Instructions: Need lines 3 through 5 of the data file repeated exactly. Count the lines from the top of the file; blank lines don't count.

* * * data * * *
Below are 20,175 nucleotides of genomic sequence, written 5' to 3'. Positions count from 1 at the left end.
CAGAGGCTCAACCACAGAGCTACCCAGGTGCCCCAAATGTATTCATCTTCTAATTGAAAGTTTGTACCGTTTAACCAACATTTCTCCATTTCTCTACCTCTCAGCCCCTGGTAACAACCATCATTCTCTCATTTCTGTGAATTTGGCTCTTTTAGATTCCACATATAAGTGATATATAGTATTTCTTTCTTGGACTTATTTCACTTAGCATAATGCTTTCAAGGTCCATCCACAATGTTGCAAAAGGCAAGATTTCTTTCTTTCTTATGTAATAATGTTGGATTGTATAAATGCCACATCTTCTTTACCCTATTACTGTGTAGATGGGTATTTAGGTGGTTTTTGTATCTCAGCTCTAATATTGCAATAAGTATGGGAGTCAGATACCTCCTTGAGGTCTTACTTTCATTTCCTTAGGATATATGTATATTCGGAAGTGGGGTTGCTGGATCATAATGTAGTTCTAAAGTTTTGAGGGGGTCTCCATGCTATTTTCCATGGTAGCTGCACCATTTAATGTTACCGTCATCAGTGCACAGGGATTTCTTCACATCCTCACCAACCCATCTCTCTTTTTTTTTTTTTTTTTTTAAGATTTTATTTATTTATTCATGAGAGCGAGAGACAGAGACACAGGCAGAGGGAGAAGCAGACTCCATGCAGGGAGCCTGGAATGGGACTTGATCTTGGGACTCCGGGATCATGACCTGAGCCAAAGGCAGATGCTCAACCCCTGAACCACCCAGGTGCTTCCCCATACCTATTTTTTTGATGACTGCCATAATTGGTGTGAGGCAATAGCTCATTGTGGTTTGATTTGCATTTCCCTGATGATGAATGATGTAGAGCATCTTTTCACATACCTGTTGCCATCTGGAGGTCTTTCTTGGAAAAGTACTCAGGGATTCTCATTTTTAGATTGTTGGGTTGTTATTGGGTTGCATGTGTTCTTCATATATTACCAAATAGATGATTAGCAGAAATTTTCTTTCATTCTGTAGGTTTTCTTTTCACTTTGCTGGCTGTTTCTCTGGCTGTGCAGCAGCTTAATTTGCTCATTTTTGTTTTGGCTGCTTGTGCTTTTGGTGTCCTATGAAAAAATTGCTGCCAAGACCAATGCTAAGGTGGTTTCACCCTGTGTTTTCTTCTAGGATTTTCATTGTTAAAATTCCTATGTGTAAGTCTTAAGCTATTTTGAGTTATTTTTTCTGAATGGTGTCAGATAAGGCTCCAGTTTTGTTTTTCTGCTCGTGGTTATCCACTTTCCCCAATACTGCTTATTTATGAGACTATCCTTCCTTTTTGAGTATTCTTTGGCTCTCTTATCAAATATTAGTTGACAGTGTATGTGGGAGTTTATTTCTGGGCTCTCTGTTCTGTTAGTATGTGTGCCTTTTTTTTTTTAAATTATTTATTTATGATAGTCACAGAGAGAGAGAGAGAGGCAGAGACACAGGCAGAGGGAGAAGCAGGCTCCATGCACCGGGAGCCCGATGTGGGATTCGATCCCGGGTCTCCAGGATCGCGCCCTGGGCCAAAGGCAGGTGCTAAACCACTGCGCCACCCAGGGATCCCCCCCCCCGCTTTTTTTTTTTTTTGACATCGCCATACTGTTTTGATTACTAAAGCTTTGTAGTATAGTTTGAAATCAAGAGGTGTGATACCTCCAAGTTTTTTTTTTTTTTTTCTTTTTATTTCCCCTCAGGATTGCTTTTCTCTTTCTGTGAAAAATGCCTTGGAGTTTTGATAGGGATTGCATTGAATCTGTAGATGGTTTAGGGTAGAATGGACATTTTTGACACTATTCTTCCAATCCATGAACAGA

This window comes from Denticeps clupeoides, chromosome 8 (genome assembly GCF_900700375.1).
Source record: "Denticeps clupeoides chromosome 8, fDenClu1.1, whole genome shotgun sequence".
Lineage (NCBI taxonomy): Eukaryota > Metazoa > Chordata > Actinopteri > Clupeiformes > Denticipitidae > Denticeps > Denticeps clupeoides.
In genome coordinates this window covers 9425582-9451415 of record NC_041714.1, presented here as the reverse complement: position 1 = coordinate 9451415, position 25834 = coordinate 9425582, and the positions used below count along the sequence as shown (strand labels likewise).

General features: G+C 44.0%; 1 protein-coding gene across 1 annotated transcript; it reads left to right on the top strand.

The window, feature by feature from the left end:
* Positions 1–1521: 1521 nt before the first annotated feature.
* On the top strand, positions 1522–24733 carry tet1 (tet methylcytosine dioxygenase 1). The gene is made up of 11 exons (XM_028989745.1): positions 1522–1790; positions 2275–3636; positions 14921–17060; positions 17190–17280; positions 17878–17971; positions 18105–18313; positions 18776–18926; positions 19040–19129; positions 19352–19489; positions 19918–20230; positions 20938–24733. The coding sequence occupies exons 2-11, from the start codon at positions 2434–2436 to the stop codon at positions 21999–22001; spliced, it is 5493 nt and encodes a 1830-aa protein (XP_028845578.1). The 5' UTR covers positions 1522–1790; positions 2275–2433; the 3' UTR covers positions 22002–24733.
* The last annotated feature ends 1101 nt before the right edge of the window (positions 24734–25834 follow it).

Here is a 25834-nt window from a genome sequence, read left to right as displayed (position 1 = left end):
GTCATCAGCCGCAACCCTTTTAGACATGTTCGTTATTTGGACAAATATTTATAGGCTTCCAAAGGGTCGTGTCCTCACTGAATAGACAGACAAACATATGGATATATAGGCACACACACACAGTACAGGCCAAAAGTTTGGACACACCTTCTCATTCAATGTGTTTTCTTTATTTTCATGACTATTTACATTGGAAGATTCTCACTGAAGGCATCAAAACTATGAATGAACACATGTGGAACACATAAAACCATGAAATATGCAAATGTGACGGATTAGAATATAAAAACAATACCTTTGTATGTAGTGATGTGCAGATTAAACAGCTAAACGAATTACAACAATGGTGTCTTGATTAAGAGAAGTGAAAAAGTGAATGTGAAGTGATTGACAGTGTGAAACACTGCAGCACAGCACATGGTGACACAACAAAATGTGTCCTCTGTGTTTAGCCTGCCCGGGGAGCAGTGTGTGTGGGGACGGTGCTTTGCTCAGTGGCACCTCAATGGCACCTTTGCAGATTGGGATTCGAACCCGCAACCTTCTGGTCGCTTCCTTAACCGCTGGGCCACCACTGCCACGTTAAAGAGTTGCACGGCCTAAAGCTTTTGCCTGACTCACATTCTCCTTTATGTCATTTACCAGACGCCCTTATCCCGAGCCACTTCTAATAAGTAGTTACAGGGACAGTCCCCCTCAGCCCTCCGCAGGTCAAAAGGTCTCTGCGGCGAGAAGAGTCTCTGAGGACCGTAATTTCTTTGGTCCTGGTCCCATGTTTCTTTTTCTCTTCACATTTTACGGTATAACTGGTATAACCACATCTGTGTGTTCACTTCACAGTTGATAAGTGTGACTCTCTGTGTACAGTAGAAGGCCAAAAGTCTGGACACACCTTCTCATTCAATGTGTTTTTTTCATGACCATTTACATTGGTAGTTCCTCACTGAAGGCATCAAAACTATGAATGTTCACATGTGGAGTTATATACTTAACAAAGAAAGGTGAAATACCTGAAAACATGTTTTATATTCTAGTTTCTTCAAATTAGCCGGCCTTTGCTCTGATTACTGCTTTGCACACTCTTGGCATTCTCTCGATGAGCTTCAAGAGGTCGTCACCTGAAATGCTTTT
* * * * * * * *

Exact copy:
This window comes from Denticeps clupeoides, chromosome 8 (genome assembly GCF_900700375.1).
Source record: "Denticeps clupeoides chromosome 8, fDenClu1.1, whole genome shotgun sequence".
Lineage (NCBI taxonomy): Eukaryota > Metazoa > Chordata > Actinopteri > Clupeiformes > Denticipitidae > Denticeps > Denticeps clupeoides.